TORONTO – The veteran players on the Toronto Maple Leafs have repeatedly insisted that this year’s team bears no resemblance to the one that collapsed down the stretch a year ago.
Now they have a chance to prove it.
There was a familiar quality to Thursday’s 3-1 loss to the Pittsburgh Penguins — at least for anyone who has followed the Leafs closely the past few years. After playing a successful tight-checking style against the league’s most dynamic offence for more than 50 minutes, a couple blown defensive coverages quickly turned a potential victory into Toronto’s fourth straight defeat.
It was as painful as it was preventable.
“Those are mistakes you have to learn from,” said defenceman Cody Franson. “Last year was something that should never happen again. We’ve matured a long way from where we were last year — sure we’ve lost a couple in a row, but the feeling in this room is nowhere near the same.
“We kind of gave this one away in the last few minutes tonight and we know that. It’s just a matter of learning and moving forward.”
For those in need of a quick refresher: Toronto won just 10 of 33 games after the all-star break last year to tumble from a playoff position to falling short of the post-season by 12 points.
That stretch saw Randy Carlyle replace Ron Wilson as coach and brought a different tenor to the first half of this shortened campaign, especially with Carlyle’s favoured rough-and-tumble style bringing some success coming out of the lockout.
It’s been derailed over the last week during a tough patch of schedule that included two games against Pittsburgh and another against Boston sandwiched around a visit to Winnipeg.
The Leafs came away with one of a possible eight points during that stretch.
But all was not lost, far from it.
Carlyle didn’t have to look very hard at Thursday’s loss to find positives and believes his team will find success against the Jets on Saturday if it can replicate the way it played for the first two and a half periods. However, the ending is the part that can’t be repeated.
“It’s not all doom and gloom, but it’s doom and gloom when you lose the way we lost,” said Carlyle. “It tears at your fabric, at your heart, because we’re finding a way to lose a game instead of finding a way to win a game.”
Everything came unraveled quickly — and it wasn’t a coincidence that it happened with the best player in the world on the ice.
Pascal Dupuis tied the game 1-1 at 12:42 of the third period after taking a ridiculous no-look, around-the-back pass from Sidney Crosby. That play started with Leafs defenceman Korbinian Holzer turning the puck over to Chris Kunitz in the corner.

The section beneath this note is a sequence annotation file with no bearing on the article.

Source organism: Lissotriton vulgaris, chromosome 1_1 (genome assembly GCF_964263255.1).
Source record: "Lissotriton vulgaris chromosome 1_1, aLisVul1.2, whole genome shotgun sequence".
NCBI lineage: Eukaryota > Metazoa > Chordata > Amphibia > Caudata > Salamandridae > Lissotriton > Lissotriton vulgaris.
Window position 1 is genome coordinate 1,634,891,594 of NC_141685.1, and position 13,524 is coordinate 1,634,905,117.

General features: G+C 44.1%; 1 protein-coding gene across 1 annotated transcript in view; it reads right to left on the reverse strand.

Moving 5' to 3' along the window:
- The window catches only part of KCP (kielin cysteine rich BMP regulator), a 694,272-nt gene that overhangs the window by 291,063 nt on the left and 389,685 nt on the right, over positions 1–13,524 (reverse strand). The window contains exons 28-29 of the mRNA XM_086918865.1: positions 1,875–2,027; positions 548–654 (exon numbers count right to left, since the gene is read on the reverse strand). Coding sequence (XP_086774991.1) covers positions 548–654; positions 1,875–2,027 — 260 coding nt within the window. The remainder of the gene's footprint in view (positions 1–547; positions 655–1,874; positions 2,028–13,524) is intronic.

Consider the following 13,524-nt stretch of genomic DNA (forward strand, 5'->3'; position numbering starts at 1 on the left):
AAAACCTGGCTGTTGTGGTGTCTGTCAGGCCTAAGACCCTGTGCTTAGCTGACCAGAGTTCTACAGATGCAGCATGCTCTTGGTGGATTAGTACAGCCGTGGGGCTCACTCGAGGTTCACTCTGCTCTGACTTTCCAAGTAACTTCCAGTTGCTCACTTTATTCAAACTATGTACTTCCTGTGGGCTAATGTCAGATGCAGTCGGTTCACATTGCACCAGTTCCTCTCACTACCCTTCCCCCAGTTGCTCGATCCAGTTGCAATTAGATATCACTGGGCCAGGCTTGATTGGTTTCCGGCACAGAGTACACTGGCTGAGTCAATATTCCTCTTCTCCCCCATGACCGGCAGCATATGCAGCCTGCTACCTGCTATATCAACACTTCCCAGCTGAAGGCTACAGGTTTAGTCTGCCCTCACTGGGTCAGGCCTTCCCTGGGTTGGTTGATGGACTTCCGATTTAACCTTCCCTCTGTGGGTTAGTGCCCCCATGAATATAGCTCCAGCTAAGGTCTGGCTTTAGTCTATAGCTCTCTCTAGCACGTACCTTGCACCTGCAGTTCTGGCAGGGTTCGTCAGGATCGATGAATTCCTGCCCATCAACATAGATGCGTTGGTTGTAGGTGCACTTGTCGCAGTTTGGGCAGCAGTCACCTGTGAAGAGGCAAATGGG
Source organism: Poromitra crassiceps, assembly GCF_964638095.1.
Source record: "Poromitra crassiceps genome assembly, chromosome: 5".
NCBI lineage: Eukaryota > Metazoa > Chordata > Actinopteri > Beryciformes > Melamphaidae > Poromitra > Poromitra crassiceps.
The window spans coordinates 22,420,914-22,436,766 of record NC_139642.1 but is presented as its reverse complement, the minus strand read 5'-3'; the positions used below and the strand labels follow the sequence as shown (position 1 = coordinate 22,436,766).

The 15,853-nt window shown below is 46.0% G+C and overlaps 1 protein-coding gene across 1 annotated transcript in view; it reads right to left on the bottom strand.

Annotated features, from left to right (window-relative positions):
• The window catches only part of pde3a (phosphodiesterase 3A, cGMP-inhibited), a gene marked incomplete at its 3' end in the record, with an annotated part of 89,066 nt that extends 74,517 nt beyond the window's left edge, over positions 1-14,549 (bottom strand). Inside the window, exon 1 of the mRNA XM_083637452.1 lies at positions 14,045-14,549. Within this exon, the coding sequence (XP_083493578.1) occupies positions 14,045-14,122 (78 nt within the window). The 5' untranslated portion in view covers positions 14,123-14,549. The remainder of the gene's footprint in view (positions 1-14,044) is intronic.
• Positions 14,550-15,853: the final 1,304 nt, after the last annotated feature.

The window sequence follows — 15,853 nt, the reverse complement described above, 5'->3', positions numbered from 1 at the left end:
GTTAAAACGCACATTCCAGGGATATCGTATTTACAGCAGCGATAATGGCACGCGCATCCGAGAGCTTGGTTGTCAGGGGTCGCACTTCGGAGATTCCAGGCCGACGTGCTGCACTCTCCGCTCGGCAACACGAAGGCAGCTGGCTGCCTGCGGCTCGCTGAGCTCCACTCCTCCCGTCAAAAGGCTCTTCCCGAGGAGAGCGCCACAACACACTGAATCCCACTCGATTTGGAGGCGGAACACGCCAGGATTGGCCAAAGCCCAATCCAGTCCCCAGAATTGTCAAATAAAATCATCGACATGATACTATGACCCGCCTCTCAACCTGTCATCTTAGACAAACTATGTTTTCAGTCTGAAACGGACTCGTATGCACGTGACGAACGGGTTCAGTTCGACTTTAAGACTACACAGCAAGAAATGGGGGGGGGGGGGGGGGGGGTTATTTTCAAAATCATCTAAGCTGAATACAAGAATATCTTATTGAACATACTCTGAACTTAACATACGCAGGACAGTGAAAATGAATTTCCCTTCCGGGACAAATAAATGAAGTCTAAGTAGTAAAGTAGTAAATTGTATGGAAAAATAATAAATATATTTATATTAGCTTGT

The winning goal was even more preventable.
Pittsburgh came up ice on a 3-on-4 rush that saw Dupuis go uncovered in the high slot before he roofed a shot past Ben Scrivens with less than three minutes to play in regulation. Soon after, a short-handed goal into an empty net sealed it.
The Toronto players couldn’t help but wonder what might have been.
“It’s no secret that Pittsburgh’s good,” said Franson. “They’ve got enough skill and enough speed and size in that lineup that they’re never out of a game.”
While it might be a tad unfair to connect this losing streak to what happened a year ago, the question is clearly hovering over the team. Fourteen players who dressed on Thursday night were part of the squad last season.
“We’ve got a whole new group here,” said forward Tyler Bozak. “I don’t think we’re really thinking about last year at all or anything to do with that. It’s a couple games here – I don’t think it’s time to lose our minds.
“There’s still a lot of season left.”
Added Carlyle: “I know they’re not feeling good — they’re upset with themselves and they’re frustrated, all those things. It’s about regrouping and getting ready for Winnipeg. We can’t change what happened, but we can sure to try to make an imprint on what’s going to happen on Saturday.”
If everything goes to plan, it will be an important lesson heading into the final six weeks of the season.
For those interested in history, the Leafs are now slightly behind the pace they set through 28 games last season (15-12-1 now compared with 15-10-3 a year ago) — although the shortened season has put them in playoff position later in the schedule than they were in 2012-13.
Either way, it’s impossible to ignore that the games are getting tighter and the margin for error is slimmer.
“You learn from what we did in this situation last year,” said Franson. “Regardless of the feeling after a game, you have to be able to analyze it, move forward and not dwell on things. Especially with the shortened schedule, we’re going to be back on the saddle right away here.”